2006 Fifth Warmest Year on Record

Despite beginning the year with a chilling La Niña, the U.S. National Oceanic and Atmospheric Administration (NOAA) advises that 2006 was the fifth-warmest year in recorded history and the hottest year in the U.S.

Check the attached graph and see if you buy the Dr. Bob Carter's contention that global warming ended in 1998 (Carter is the Australian scientist who testified before U.S. Senate Environment and Public Works Committee in December - at a meeting that will be remembered as outgoing Republican chair Jim Inhofe's last gasp).

If you follow the NOAA link, you will also find some compelling graphs on temperature and precipitation anomalies: what the world's weather looked like last year, compared to what we might have expected.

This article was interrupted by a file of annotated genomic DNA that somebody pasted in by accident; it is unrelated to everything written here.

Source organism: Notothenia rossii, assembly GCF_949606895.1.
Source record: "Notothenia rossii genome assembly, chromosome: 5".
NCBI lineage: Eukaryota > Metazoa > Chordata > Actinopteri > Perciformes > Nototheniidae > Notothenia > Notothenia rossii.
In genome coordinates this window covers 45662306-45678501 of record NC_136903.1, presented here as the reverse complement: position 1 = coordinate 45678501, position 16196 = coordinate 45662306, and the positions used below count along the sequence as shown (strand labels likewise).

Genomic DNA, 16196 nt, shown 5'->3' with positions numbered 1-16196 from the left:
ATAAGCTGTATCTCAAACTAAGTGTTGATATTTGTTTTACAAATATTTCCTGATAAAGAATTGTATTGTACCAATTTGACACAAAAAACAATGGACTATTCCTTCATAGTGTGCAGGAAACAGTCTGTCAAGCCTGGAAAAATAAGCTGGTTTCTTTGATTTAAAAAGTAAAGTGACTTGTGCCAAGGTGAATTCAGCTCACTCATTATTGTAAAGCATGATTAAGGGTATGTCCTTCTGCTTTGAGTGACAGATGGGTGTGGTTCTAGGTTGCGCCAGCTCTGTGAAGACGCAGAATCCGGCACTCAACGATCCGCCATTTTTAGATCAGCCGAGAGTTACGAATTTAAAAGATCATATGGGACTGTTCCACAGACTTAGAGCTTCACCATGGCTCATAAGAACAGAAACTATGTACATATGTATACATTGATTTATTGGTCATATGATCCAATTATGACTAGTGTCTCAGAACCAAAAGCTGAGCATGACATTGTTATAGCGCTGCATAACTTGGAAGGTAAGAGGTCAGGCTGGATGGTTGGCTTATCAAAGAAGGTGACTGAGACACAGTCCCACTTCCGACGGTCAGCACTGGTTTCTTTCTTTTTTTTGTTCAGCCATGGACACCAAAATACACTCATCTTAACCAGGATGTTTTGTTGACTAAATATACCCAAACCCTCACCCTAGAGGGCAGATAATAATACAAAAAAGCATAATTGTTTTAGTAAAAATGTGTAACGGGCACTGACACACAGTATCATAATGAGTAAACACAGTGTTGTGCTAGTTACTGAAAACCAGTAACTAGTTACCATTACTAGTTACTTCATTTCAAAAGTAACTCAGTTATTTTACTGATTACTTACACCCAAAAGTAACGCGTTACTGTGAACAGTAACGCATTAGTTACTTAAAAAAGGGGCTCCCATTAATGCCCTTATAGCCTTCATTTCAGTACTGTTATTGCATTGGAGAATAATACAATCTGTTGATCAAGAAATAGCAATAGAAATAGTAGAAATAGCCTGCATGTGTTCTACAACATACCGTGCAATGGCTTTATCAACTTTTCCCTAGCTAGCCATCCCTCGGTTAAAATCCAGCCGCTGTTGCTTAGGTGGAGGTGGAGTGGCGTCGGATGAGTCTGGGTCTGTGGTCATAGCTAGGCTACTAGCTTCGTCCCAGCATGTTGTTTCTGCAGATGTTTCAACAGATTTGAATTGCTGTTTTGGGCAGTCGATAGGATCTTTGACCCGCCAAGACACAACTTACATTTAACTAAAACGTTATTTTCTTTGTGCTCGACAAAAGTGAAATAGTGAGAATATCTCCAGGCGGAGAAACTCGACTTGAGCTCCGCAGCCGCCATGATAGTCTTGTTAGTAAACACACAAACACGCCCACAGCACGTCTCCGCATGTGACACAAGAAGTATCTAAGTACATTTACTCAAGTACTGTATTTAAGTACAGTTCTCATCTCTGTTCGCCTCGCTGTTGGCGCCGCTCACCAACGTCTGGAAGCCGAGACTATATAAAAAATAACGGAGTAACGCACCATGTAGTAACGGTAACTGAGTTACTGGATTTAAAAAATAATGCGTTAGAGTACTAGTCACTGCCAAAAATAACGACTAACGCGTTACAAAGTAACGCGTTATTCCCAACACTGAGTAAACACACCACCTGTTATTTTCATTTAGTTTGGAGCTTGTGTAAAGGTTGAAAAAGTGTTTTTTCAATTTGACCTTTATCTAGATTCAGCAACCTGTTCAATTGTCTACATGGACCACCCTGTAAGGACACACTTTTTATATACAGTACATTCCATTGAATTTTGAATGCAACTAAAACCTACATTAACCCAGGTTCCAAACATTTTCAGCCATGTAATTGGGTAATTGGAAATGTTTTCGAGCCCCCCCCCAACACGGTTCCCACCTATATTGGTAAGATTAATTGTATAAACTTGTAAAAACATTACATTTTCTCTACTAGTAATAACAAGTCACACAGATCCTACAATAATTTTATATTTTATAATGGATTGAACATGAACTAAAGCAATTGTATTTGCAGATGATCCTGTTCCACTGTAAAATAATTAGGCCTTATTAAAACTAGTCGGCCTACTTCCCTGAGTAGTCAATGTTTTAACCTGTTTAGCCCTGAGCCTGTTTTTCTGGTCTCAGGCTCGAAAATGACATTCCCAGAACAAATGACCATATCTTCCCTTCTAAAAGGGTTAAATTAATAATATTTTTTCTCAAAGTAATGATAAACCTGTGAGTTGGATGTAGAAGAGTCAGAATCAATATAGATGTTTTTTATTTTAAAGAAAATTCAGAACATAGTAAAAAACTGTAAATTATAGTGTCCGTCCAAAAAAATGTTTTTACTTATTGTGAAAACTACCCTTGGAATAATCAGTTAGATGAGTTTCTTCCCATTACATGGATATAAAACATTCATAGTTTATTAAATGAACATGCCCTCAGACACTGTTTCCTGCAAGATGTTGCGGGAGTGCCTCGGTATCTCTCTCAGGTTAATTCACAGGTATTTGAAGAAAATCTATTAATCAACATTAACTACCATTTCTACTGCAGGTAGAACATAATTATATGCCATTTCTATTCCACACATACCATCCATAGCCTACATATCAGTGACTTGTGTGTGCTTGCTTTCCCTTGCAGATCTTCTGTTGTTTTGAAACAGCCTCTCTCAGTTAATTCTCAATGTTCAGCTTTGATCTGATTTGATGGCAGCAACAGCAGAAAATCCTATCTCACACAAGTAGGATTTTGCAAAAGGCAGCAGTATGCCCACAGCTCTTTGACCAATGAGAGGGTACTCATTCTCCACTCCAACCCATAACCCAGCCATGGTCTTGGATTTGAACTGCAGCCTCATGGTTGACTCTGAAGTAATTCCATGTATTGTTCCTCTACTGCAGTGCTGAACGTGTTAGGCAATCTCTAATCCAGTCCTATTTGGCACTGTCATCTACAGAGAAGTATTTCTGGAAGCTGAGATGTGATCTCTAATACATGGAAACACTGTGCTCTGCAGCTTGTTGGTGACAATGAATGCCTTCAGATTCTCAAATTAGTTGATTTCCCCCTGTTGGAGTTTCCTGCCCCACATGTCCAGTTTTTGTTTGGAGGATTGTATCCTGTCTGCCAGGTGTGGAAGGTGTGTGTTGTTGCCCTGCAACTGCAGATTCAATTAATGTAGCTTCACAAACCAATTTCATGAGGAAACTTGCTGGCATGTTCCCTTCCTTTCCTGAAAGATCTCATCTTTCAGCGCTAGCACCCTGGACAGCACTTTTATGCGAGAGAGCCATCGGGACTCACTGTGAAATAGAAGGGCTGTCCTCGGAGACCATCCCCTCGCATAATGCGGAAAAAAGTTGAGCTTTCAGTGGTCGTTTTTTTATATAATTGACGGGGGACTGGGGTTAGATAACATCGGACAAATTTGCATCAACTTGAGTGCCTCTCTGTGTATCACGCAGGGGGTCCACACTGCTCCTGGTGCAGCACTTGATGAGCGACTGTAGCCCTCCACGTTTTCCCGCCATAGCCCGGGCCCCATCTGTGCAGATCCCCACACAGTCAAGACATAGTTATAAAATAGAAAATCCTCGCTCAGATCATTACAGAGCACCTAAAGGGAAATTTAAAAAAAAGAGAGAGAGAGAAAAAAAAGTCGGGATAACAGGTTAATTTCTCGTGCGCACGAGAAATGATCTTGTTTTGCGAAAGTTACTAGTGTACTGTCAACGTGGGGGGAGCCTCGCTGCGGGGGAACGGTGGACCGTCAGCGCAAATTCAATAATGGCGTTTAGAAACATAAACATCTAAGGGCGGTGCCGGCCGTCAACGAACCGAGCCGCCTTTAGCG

The deniers are fond of accusing scientists and environmentalists alike of being “alarmist” on the question of climate change. But it's hard to look at this evidence and not be alarmed.


I checked the graph as you suggested and boy does it go up! I am not surprised though since I know that the quality of the temperature network is miserable (even according to Hansen), and the adjustments for the urban heat island effect are a total mess. So unreliable is the keyword here, not fear.
It is time for a no regret policy when we talk about global warming: there is so much money involved in actions against the warming and there is so much reason to doubt the science that we’d better audit the whole lot of science before we invest lots of money that we might regret later (because we could have spent them on real issues.).
I can’t speak for others, but as a skeptic contrarian journalist ( www.richel.org/resume )I have not made much money telling these stories, but I do it out of conviction.